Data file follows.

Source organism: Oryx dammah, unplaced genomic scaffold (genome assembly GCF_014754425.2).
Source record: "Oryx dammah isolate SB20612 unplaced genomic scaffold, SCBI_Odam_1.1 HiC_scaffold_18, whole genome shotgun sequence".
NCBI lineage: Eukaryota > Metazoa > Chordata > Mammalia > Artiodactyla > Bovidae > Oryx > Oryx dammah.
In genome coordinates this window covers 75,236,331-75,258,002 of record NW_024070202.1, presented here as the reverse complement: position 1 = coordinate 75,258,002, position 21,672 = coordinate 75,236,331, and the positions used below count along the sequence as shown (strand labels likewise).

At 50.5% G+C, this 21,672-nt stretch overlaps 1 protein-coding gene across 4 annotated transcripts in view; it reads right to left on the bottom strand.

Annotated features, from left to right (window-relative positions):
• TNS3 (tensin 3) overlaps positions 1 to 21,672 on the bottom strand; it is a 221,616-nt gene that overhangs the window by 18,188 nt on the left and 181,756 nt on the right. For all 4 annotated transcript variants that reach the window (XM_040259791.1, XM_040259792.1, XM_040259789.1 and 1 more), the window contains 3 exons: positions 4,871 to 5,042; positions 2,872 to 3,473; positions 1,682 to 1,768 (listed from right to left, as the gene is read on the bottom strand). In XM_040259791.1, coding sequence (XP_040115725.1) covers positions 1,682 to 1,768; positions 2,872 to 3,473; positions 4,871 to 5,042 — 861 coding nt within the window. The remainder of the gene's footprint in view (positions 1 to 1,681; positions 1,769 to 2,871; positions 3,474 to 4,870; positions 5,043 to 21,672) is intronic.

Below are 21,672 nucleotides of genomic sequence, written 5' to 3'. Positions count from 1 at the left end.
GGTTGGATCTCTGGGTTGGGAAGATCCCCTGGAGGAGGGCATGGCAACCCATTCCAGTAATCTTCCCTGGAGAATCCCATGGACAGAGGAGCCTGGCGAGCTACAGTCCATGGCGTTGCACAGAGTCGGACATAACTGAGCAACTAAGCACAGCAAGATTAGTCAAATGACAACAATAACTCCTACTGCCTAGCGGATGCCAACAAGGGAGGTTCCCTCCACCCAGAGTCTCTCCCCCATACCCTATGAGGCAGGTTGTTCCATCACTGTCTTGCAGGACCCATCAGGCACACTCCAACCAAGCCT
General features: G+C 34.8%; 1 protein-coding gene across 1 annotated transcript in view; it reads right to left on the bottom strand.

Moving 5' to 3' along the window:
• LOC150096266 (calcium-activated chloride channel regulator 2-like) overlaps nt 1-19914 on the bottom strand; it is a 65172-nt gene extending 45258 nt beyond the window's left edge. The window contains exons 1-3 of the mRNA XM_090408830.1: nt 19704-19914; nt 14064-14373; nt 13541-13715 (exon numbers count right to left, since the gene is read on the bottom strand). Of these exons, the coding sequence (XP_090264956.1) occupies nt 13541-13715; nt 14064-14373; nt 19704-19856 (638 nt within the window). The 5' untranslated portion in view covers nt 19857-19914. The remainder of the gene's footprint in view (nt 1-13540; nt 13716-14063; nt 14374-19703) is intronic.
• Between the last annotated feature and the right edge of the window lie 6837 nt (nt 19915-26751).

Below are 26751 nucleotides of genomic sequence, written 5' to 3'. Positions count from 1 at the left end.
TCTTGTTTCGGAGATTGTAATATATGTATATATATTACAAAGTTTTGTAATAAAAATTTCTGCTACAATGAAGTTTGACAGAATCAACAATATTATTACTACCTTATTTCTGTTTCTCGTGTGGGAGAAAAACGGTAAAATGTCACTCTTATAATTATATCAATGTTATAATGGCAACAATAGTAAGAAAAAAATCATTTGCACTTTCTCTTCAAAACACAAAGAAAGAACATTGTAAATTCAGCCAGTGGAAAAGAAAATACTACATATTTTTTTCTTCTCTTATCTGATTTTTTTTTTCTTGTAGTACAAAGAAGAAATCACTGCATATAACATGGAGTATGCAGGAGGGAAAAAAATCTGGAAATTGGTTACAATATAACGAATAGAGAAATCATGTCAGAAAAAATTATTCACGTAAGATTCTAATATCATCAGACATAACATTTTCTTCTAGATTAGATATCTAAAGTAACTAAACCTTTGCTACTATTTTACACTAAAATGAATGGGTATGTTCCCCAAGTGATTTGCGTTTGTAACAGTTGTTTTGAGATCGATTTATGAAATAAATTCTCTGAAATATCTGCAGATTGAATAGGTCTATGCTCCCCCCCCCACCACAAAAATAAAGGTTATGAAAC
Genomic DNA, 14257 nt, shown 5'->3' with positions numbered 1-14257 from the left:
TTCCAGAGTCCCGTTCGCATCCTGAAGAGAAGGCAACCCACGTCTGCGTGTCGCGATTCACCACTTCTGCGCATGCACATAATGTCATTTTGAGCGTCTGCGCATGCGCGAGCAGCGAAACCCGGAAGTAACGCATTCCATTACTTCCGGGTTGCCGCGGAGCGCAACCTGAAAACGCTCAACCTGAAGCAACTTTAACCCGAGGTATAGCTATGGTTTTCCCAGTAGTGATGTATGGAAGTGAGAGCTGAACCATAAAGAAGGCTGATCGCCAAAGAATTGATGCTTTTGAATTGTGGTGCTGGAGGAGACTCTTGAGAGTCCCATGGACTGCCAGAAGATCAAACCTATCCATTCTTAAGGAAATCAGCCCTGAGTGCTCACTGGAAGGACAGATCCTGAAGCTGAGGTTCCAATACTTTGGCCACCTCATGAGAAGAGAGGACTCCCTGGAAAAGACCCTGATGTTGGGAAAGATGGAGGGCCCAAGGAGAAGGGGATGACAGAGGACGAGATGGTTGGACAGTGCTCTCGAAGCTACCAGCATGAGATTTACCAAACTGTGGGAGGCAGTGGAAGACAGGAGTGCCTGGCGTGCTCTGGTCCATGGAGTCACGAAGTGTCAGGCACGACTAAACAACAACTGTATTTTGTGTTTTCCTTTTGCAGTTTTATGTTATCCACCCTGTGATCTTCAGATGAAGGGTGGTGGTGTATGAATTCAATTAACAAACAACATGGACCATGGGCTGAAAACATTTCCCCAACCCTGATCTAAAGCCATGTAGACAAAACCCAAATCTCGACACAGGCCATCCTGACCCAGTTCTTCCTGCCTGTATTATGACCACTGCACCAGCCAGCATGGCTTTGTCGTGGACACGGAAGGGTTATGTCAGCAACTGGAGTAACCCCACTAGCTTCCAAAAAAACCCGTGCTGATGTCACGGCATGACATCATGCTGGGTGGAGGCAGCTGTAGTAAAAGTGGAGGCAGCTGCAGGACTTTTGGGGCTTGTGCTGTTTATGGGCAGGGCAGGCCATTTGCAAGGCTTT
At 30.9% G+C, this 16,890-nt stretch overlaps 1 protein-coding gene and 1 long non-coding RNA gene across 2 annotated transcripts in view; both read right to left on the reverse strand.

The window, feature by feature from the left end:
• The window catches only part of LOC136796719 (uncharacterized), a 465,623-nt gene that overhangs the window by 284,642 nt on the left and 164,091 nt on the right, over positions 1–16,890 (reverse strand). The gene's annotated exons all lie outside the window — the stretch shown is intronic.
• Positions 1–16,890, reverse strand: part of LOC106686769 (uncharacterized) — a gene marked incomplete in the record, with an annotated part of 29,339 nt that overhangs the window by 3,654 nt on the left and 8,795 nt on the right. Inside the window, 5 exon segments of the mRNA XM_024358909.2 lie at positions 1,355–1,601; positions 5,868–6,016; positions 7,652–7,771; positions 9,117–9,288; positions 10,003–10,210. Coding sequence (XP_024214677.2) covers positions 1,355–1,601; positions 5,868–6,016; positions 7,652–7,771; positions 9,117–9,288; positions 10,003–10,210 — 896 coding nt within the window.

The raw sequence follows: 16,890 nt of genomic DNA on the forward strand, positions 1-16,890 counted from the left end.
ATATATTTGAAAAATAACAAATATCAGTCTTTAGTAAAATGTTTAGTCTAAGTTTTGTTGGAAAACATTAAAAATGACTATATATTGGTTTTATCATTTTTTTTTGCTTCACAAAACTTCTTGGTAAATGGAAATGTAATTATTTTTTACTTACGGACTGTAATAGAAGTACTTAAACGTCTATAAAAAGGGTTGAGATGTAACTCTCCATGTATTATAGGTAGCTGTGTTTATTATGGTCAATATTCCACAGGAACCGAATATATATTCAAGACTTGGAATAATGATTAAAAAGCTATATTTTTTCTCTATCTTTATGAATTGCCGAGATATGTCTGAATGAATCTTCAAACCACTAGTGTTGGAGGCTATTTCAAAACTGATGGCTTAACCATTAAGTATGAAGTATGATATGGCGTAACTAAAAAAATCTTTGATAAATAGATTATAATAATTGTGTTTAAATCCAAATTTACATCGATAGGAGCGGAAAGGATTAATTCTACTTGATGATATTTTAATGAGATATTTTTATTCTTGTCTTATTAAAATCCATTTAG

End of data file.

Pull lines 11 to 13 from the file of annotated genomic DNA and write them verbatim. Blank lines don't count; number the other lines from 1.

Moving 5' to 3' along the window:
• LOC150096266 (calcium-activated chloride channel regulator 2-like) overlaps nt 1-19914 on the bottom strand; it is a 65172-nt gene extending 45258 nt beyond the window's left edge. The window contains exons 1-3 of the mRNA XM_090408830.1: nt 19704-19914; nt 14064-14373; nt 13541-13715 (exon numbers count right to left, since the gene is read on the bottom strand). Of these exons, the coding sequence (XP_090264956.1) occupies nt 13541-13715; nt 14064-14373; nt 19704-19856 (638 nt within the window). The 5' untranslated portion in view covers nt 19857-19914. The remainder of the gene's footprint in view (nt 1-13540; nt 13716-14063; nt 14374-19703) is intronic.
• Between the last annotated feature and the right edge of the window lie 6837 nt (nt 19915-26751).